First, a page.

Today, October 5 is “World Teachers’ Day”. It is a global celebration initiated by the United Nations Educational, Scientific and Cultural Organization (UNESCO) in 1994, to set standards regulating teachers’ rights and responsibilities, their recruitment, education and employment conditions.
In spite of being such a noble and influential profession, it is rare to find teachers being paid as per their true value. I have always held the opinion that the best paid teachers should be our kindergarten and elementary school teachers as they are the ones who put in the most work of moulding our young minds.
This year’s theme is “Teachers: Leading in Crisis, Reimagining the Future”. It has not been easy on educators in recent times. Learning was interrupted by the coronavirus pandemic and many are out of jobs all over the world. For those still employed, it has not been easy to implement online learning. Distance learning is the safest option for now, but teachers have had to work extra hard to convert their teaching material to an online format, prepare for recording their lessons, having to buy new computers and accessories to enable them to do so, and some also have to take reduced pay on top of that.
Imagine being an educator at this time, working from home, waiting till it is quiet to be able to record the lessons. Ensuring you have a reliable internet connection to be able to have the live classes and still be expected to gauge how well the students are understanding the material all from a distance!
There are many challenges in online learning. A few big ones are internet connectivity and ensuring all learners are included, as not all families have multiple devices the children can use to access learning. A Kenyan private school I know of has kept the lessons short and brief. They send the learning material and explanations to the parents’ WhatsApp, which has an advantage as there is no need to print; the child will write in the books they have at home. Then in the evenings they have a short online session where the teachers and students can catch up. They prefer to have these live sessions in the evenings when most parents are back home from work so no extra device is really needed.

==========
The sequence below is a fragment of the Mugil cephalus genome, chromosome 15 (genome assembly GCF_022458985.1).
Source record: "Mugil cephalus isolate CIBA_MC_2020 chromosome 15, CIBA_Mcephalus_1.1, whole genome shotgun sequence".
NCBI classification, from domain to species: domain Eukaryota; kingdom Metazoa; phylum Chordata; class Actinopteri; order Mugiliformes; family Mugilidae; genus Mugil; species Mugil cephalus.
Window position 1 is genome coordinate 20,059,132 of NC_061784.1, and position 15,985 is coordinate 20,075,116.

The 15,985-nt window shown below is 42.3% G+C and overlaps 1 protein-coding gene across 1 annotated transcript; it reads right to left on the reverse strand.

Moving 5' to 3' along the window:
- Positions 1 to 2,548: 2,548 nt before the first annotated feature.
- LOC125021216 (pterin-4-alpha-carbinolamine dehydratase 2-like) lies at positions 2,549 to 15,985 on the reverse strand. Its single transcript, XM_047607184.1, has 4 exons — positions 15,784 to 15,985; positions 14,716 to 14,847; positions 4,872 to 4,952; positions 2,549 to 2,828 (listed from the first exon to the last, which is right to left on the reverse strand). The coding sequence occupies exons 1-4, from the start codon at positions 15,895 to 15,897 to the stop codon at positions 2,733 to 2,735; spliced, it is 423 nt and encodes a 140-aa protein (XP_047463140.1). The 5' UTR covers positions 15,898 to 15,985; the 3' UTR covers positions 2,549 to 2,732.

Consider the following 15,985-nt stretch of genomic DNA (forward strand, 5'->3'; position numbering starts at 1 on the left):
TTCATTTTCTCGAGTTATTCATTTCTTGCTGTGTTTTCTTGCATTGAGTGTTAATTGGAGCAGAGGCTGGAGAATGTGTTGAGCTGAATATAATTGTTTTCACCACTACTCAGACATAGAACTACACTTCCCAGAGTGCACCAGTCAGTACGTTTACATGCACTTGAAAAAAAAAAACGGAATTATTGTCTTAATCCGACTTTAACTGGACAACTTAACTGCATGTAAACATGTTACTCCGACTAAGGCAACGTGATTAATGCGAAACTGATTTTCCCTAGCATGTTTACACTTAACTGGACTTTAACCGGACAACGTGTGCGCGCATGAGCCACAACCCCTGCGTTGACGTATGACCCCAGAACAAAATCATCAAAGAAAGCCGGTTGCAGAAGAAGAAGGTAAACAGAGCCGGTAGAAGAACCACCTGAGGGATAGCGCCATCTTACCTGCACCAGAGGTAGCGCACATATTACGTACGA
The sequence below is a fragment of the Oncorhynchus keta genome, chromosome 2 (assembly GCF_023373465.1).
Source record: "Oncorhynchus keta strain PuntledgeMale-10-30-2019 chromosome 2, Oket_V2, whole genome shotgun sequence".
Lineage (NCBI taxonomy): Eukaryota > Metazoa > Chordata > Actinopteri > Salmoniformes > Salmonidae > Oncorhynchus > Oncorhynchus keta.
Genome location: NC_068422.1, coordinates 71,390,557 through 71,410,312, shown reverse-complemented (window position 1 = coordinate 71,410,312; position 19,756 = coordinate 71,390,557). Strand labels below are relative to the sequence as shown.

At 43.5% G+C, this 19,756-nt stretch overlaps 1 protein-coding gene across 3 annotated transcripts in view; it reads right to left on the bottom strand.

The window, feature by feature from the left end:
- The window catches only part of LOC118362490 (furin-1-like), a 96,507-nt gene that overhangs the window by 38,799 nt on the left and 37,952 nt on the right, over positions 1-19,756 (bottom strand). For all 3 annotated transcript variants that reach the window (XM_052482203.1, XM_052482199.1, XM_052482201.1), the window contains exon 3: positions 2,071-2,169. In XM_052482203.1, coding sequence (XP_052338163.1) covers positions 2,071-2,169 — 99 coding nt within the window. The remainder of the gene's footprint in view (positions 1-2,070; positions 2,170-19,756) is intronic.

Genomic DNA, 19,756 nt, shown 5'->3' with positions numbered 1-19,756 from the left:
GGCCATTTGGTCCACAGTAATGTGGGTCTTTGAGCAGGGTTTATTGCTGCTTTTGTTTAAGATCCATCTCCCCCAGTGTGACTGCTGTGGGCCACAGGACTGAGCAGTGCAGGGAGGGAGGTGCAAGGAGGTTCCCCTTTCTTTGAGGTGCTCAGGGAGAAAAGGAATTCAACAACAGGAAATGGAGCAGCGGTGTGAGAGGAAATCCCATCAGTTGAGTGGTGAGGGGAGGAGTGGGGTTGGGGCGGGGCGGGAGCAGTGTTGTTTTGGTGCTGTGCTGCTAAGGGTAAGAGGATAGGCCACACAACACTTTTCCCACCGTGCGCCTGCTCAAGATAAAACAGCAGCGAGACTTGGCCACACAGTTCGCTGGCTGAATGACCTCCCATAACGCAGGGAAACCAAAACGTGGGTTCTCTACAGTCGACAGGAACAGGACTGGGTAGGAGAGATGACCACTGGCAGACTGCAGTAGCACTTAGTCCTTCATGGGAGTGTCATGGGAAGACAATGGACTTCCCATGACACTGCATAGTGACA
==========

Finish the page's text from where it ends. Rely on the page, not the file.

Kudos to all the educators who are going the extra mile to ensure no learner is left behind. Adapting to this new normal is not easy and some have come up with creative ideas to do so. As we can imagine it is not easy to keep learners engaged when learning is taking place remotely, how can they encourage interest?
Schools have began reopening all over the world, and the teachers also need to be a step ahead to assist the students get back to physical /face to face learning. Add to that the importance of maintaining Covid 19 safety protocols, it sure will not be an easy job for them.
Educators are doing an amazing job and deserve all the praise, appreciation and support they can get. As parents, we know it is challenging for us and our children, but before you sent out that strongly worded email, or mutter dissatisfaction at online instructions, take a moment and appreciate the sacrifice the teachers are making to ensure learning continues. We should learn to empathise with them. Ask them what support they need from us and give it if possible. Give constructive feedback but also remain open minded that online learning is not all black and white. Some of our educators are also learning how to use these resources and they need us to be patient with them too.
On this day, text or email your educators and let them know you appreciate what they do.
To teachers who inspire hope in their students, share their knowledge, light fires in us that make us long to know more, instil wisdom in us and guide us. Thank you!
This is your day. We see you. We appreciate you all the time. Happy World Teacher’s Day!